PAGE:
The concept of a ‘reasonable amount of time’ figures a fair bit in abstract computational complexity theory; but what is a ‘reasonable amount of time’ in practice? This post outlines the problem of balancing between the two competing ideals of determinism and adaptability and offers a flexible working definition. (Not to be taken too seriously: it’s summer vacation time.)
A standard text on combinatorial problems and optimisation algorithms – perhaps discussing the TSP, for example – might read something like:
“… so we tend not to be as interested in particular complexity values for individual problem instances as how these complexities change as the input problem size (n) increases. Suppose then, that for a given problem, we can solve a problem instance of size n = L in a reasonable amount of time. What then happens if we increase the size of the problem from n = L to n = L+1? How much harder does the …?”
or, filling in a few gaps:
“… so we tend not to be as interested in particular complexity values for individual problem instances as how these complexities change as the input problem size (n) increases. Suppose then that we can solve a TSP of 20 cities on a standard desktop PC in a reasonable amount of time. What then happens if we increase the number of cities from 20 to 21? How much longer does …?”
All good stuff, and sensible enough, but what’s this ‘reasonable amount of time’?
A walk in a Manchester Park on a Sunday morning …
Tucked away between Manchester Piccadilly and Oxford Road train stations is a quiet – but very touching – memorial to Alan Turing. In Sackville Park (or Sackville Gardens, depending on which map you consult), a figure sits, holding an apple, on a bench. Both are cast in bronze. The relief reads, ‘Alan Mathison Turing 1912-1954′ along with an ENIGMA-style coding of, ‘Founder of Computer Science’. At the figure’s feet, a further inscription reads, ‘Father of computer science, mathematician, logician, wartime codebreaker, victim of prejudice … Mathematics, rightly viewed, possesses not only truth, but supreme beauty — a beauty cold and austere, like that of sculpture’, the second part being a quotation from Bertrand Russell.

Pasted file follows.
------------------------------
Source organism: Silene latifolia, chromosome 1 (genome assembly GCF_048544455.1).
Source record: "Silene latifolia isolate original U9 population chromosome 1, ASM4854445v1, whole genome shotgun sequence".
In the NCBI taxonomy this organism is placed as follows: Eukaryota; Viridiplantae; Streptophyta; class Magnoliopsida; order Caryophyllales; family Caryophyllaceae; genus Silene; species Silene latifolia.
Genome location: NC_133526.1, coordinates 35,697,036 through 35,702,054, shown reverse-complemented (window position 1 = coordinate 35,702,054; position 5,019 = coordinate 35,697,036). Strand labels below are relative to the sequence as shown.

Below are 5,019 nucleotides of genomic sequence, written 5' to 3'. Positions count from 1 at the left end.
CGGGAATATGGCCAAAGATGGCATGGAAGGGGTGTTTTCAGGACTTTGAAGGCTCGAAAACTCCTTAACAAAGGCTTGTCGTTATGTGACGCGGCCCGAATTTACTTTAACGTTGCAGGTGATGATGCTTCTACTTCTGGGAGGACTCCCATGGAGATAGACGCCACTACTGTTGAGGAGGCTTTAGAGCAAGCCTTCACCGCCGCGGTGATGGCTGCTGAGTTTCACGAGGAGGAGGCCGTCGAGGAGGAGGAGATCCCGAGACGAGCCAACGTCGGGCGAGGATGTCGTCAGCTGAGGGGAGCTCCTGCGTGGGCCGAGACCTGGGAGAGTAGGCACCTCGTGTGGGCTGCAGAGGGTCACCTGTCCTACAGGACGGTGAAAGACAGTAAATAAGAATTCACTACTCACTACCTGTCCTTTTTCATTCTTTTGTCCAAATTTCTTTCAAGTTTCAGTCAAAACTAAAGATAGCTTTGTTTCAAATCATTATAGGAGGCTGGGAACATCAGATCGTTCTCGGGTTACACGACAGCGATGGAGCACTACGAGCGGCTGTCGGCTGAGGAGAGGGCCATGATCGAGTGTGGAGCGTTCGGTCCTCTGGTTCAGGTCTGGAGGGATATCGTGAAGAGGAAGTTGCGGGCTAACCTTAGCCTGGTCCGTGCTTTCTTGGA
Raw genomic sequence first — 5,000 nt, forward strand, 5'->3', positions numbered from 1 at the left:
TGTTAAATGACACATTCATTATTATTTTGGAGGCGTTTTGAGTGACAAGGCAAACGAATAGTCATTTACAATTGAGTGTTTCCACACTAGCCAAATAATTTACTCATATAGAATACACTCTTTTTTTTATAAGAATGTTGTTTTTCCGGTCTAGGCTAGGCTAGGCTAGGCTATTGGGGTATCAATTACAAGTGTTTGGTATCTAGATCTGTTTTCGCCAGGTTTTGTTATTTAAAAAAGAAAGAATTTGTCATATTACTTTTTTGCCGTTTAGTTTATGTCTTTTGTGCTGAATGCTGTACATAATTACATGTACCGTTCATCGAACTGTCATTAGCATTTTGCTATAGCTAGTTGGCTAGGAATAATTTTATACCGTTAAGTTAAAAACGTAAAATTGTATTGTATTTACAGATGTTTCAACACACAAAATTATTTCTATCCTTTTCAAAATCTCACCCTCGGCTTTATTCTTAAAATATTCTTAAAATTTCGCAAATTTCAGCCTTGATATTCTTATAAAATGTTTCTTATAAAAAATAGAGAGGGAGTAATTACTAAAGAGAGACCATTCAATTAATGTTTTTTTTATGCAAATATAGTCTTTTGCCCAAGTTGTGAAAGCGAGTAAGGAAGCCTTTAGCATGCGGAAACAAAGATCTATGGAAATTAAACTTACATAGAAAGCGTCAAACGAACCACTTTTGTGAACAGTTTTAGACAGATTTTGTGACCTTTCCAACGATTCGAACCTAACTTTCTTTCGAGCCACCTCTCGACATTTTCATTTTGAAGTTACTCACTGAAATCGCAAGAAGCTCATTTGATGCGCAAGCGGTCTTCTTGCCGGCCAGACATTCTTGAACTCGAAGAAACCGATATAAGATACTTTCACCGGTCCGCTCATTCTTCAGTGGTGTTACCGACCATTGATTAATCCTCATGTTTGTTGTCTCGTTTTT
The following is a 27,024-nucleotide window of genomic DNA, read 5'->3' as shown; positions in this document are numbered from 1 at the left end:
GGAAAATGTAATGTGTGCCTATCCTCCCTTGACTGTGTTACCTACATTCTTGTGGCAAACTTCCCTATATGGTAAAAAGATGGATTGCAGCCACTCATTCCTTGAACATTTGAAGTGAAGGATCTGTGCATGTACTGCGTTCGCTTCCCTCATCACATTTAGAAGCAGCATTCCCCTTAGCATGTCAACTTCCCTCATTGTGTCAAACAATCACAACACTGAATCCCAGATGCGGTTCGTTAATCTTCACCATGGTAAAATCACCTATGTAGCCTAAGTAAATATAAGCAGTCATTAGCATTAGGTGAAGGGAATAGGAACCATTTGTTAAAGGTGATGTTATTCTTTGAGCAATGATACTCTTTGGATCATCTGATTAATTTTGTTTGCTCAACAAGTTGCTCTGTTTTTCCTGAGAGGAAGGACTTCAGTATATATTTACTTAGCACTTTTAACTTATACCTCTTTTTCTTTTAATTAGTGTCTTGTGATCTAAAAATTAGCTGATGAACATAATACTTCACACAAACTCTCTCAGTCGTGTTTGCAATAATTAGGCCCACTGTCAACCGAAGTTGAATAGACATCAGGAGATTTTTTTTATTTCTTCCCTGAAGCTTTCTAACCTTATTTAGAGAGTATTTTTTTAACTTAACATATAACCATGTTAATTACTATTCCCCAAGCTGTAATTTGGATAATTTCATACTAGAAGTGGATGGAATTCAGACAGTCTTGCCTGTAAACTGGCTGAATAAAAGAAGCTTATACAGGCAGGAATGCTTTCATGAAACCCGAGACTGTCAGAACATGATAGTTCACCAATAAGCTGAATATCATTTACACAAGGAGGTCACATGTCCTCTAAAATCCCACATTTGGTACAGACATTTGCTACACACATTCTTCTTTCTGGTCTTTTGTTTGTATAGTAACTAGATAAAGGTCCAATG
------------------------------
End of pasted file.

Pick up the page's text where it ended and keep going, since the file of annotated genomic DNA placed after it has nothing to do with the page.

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What makes something sentient? What does it take for an entity to be aware of its own existence and to want to interact with the world of its own accord? Is it a gift from God or hard science? Is it something fundamentally human or animal in nature or is it a simple technological principle based on brain size? There are many models, of course. But, if consciousness is simply a natural product of neural complexity then eventually, in theory, we might build something – a computer or a machine – that was actually big enough to wake up!
Oh, wait …!
The widespread ramblings, which have appeared on this blog over the years, now make a partial contribution to a novel. (See http://www.lulu.com/spotlight/vicgrout)
Vic Grout’s Conscious is set a year or three into the future. The ‘Internet of Everything’ is making the world a more connected place than ever before. People’s lives are becoming increasingly automated. But something odd is happening … ‘Things’ are beginning to misbehave and no-one can work out why. What starts as an amusing inconvenience quickly becomes very serious indeed!
A ragged bunch of academics, scientists and philosophers are on the case – and may know the answer. But now they have to convince people that their crazy explanation is true. And that’s only the start. Against a backdrop of a world suddenly beginning to fall apart, they’re in a race against time to get someone to do anything about it. And not everyone is on their side!